This brings me to Obama’s willingness to refer to the current situation in the Middle East as “a transformation … rooted in conflicts that date back millennia.” This used to be how the right wing referred to the Middle East. It used to be a vocabulary that liberals like Obama spent their time decrying. Now we have the right wing speaking of democracy promotion, while the left falls on dangerous stereotypes to justify its unwillingness to lead even a humanitarian intervention. Not too long ago, it was the left that lobbied hard to ensure the adoption of the Responsibility to Protect, a legal doctrine for the specific purpose of justifying intervention in  situations such as the one that has unfolded in Syria since 2011. Its abnegation by Obama, one of its erstwhile supporters, undermines his own moral outrage against Trump’s racism. When you are the President of the “most powerful nation on Earth. Period,” your sense of humanity cannot have a geographical border. It has to be coterminous with your power’s reach.

That power could have made a lot of difference in Syria and elsewhere, without the need for full-scale invasions.

The conflicts in the Middle East have nothing to do with what happened a thousand years ago, a fact a person with President’s Obama’s academic background should know well. Some Middle Eastern leaders might use such rhetoric to inflame sentiments, but the reality is far simpler: on the one hand we have a greedy, corrupt, and authoritarian ruling elite fleecing its people, and using them as fodder for wars meant to expand their influence and enrich their coffers. On the other hand, we have people whose yearning for freedom is strong and genuine, though some of them do, indeed, have legitimate concerns when it comes to radical change. Those concerns could have been alleviated through international mediation.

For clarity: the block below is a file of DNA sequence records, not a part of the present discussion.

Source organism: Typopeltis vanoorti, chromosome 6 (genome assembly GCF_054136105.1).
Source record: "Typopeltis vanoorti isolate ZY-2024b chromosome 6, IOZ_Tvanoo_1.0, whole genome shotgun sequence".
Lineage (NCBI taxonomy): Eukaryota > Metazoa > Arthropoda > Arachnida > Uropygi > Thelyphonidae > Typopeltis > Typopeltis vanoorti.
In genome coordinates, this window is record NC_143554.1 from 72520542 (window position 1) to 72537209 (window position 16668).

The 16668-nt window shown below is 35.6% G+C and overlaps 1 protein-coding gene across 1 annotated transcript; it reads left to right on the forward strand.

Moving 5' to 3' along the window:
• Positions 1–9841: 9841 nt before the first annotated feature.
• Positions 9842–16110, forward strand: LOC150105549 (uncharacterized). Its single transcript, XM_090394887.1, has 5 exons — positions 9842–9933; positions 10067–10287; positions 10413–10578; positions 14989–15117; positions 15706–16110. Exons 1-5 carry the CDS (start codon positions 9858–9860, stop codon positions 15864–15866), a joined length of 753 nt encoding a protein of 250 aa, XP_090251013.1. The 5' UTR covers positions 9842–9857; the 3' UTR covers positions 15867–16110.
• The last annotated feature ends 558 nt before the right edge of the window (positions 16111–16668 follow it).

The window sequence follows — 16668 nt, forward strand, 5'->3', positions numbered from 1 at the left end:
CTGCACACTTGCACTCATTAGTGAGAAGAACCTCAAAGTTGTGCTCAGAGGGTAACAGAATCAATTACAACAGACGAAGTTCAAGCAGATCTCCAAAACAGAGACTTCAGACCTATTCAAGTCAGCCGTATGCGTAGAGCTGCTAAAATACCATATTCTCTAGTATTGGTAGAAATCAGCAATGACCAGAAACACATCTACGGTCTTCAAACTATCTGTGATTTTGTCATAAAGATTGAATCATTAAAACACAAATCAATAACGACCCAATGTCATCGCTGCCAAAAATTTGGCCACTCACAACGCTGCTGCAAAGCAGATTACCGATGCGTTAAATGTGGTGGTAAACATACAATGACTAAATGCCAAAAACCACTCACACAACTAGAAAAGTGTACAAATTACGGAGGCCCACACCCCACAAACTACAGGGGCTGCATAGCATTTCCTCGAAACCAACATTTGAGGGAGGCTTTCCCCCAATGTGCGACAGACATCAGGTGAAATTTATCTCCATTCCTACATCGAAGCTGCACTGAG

Of course, the situation is now complicated by the presence of too many radical Islamist groups, including Al-Nusra Front, the Islamic State and many others. The rise of these groups put the moderates and liberal forces between a rock and a hard place. Now they have to fight on multiple fronts, with little support from anyone. Even when the U.S. finally offered some support, it was made conditional on fighting IS only: the rebels were expected to focus on fighting IS even as the regime, now with Russian air and tactical support, focused on fighting them. As the number of moderates dwindled, with many of them taking their families and leaving the country and others refusing to join America’s training programs on such foolish terms, the Obama administration did an about-face on its commitment to Assad’s removal. It is now working with the Syrian branch of the PKK to defeat IS in the northeastern parts of Syria, which will give secessionist Kurds their coveted enclave there, and with Sunni tribes motivated by the promise of establishing their own Sunnistan, in order to take over other areas in the north currently controlled by IS. This will leave the fate of the rest of Syria to be decided in the ongoing battles pitting Islamist and moderate rebels against the Russians, Iranians, Hezbollah units and pro-Assad Shia and Alawite militias.

By showing indifference to mass slaughter and dismissing the idea of humanitarian intervention as tantamount to creating another Vietnam or Iraq, President Obama in his own way has helped diminish America in the eyes of the world, just as he allowed Syria to diminish and be torn apart.   

Yet now we have to listen to the President waxing poetic about the meaning of leadership, saying that “Leadership means a wise application of military power, and rallying the world behind causes that are right.”

Understand how this translates to a Syrian: I never thought your cause was right, which is why I never rallied anyone behind it.

President Obama spoke of conflicts in the Middle East lasting a generation, but here is what he did not tell us: what kind of a region, what kind of a world, does he expect to see in a generation, as he leaves extremists, terrorists, mass murders and Russian and Iranian imperialists to shape unmolested our realities, and as he leaves pro-democracy forces with no one to help them?